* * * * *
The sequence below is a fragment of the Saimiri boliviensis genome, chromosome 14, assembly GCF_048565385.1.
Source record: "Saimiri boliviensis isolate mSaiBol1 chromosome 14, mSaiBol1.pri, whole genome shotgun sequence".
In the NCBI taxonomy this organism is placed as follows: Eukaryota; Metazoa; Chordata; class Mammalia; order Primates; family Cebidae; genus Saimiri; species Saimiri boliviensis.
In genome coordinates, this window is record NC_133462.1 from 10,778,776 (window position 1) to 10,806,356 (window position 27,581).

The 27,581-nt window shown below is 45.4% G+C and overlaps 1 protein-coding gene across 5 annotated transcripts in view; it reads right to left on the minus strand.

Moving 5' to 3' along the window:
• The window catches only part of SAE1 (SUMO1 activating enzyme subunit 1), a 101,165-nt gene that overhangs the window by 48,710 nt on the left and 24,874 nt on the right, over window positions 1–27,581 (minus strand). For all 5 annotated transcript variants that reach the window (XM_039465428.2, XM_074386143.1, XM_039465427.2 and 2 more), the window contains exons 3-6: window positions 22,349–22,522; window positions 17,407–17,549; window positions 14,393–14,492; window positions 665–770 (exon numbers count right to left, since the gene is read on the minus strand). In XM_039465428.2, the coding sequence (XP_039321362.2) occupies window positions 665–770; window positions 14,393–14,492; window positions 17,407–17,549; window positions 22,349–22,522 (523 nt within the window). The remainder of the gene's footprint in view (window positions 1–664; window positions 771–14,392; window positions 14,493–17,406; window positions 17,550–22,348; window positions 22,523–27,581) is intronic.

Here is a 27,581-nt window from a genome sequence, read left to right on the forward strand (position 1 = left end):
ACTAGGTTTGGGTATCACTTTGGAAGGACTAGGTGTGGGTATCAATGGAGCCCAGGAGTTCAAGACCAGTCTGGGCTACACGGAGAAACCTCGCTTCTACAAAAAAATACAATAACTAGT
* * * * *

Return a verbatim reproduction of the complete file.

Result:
The sequence below is a fragment of the Saimiri boliviensis genome, chromosome 14, assembly GCF_048565385.1.
Source record: "Saimiri boliviensis isolate mSaiBol1 chromosome 14, mSaiBol1.pri, whole genome shotgun sequence".
In the NCBI taxonomy this organism is placed as follows: Eukaryota; Metazoa; Chordata; class Mammalia; order Primates; family Cebidae; genus Saimiri; species Saimiri boliviensis.
In genome coordinates, this window is record NC_133462.1 from 10,778,776 (window position 1) to 10,806,356 (window position 27,581).

The 27,581-nt window shown below is 45.4% G+C and overlaps 1 protein-coding gene across 5 annotated transcripts in view; it reads right to left on the minus strand.

Moving 5' to 3' along the window:
• The window catches only part of SAE1 (SUMO1 activating enzyme subunit 1), a 101,165-nt gene that overhangs the window by 48,710 nt on the left and 24,874 nt on the right, over window positions 1–27,581 (minus strand). For all 5 annotated transcript variants that reach the window (XM_039465428.2, XM_074386143.1, XM_039465427.2 and 2 more), the window contains exons 3-6: window positions 22,349–22,522; window positions 17,407–17,549; window positions 14,393–14,492; window positions 665–770 (exon numbers count right to left, since the gene is read on the minus strand). In XM_039465428.2, the coding sequence (XP_039321362.2) occupies window positions 665–770; window positions 14,393–14,492; window positions 17,407–17,549; window positions 22,349–22,522 (523 nt within the window). The remainder of the gene's footprint in view (window positions 1–664; window positions 771–14,392; window positions 14,493–17,406; window positions 17,550–22,348; window positions 22,523–27,581) is intronic.

Here is a 27,581-nt window from a genome sequence, read left to right on the forward strand (position 1 = left end):
ACTAGGTTTGGGTATCACTTTGGAAGGACTAGGTGTGGGTATCAATGGAGCCCAGGAGTTCAAGACCAGTCTGGGCTACACGGAGAAACCTCGCTTCTACAAAAAAATACAATAACTAGT